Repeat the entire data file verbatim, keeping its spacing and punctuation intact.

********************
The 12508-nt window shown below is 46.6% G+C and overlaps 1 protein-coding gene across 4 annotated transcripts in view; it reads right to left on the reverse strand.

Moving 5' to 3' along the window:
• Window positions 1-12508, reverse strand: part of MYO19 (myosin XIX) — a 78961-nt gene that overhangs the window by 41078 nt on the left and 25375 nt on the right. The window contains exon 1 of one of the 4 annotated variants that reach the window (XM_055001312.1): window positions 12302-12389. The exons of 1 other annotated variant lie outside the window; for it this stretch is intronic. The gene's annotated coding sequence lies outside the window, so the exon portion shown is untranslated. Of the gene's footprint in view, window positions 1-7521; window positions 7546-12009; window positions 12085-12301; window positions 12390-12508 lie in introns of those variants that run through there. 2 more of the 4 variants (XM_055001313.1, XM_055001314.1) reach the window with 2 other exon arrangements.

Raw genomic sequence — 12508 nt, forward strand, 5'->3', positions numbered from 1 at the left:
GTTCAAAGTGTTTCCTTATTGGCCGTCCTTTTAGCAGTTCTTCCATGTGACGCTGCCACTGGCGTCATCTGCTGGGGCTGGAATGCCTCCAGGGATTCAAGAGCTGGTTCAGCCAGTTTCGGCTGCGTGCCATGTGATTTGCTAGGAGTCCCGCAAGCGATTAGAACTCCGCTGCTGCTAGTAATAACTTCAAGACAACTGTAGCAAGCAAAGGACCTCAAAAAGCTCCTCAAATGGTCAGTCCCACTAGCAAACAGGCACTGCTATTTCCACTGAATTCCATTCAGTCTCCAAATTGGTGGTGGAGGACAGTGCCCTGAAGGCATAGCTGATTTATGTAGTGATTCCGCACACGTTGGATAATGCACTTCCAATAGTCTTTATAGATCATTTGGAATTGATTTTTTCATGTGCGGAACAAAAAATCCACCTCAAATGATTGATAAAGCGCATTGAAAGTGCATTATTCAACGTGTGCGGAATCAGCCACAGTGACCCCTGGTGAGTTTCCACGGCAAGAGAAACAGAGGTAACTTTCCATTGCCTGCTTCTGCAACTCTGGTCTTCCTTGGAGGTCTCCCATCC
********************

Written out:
The 12508-nt window shown below is 46.6% G+C and overlaps 1 protein-coding gene across 4 annotated transcripts in view; it reads right to left on the reverse strand.

Moving 5' to 3' along the window:
• Window positions 1-12508, reverse strand: part of MYO19 (myosin XIX) — a 78961-nt gene that overhangs the window by 41078 nt on the left and 25375 nt on the right. The window contains exon 1 of one of the 4 annotated variants that reach the window (XM_055001312.1): window positions 12302-12389. The exons of 1 other annotated variant lie outside the window; for it this stretch is intronic. The gene's annotated coding sequence lies outside the window, so the exon portion shown is untranslated. Of the gene's footprint in view, window positions 1-7521; window positions 7546-12009; window positions 12085-12301; window positions 12390-12508 lie in introns of those variants that run through there. 2 more of the 4 variants (XM_055001313.1, XM_055001314.1) reach the window with 2 other exon arrangements.

Raw genomic sequence — 12508 nt, forward strand, 5'->3', positions numbered from 1 at the left:
GTTCAAAGTGTTTCCTTATTGGCCGTCCTTTTAGCAGTTCTTCCATGTGACGCTGCCACTGGCGTCATCTGCTGGGGCTGGAATGCCTCCAGGGATTCAAGAGCTGGTTCAGCCAGTTTCGGCTGCGTGCCATGTGATTTGCTAGGAGTCCCGCAAGCGATTAGAACTCCGCTGCTGCTAGTAATAACTTCAAGACAACTGTAGCAAGCAAAGGACCTCAAAAAGCTCCTCAAATGGTCAGTCCCACTAGCAAACAGGCACTGCTATTTCCACTGAATTCCATTCAGTCTCCAAATTGGTGGTGGAGGACAGTGCCCTGAAGGCATAGCTGATTTATGTAGTGATTCCGCACACGTTGGATAATGCACTTCCAATAGTCTTTATAGATCATTTGGAATTGATTTTTTCATGTGCGGAACAAAAAATCCACCTCAAATGATTGATAAAGCGCATTGAAAGTGCATTATTCAACGTGTGCGGAATCAGCCACAGTGACCCCTGGTGAGTTTCCACGGCAAGAGAAACAGAGGTAACTTTCCATTGCCTGCTTCTGCAACTCTGGTCTTCCTTGGAGGTCTCCCATCC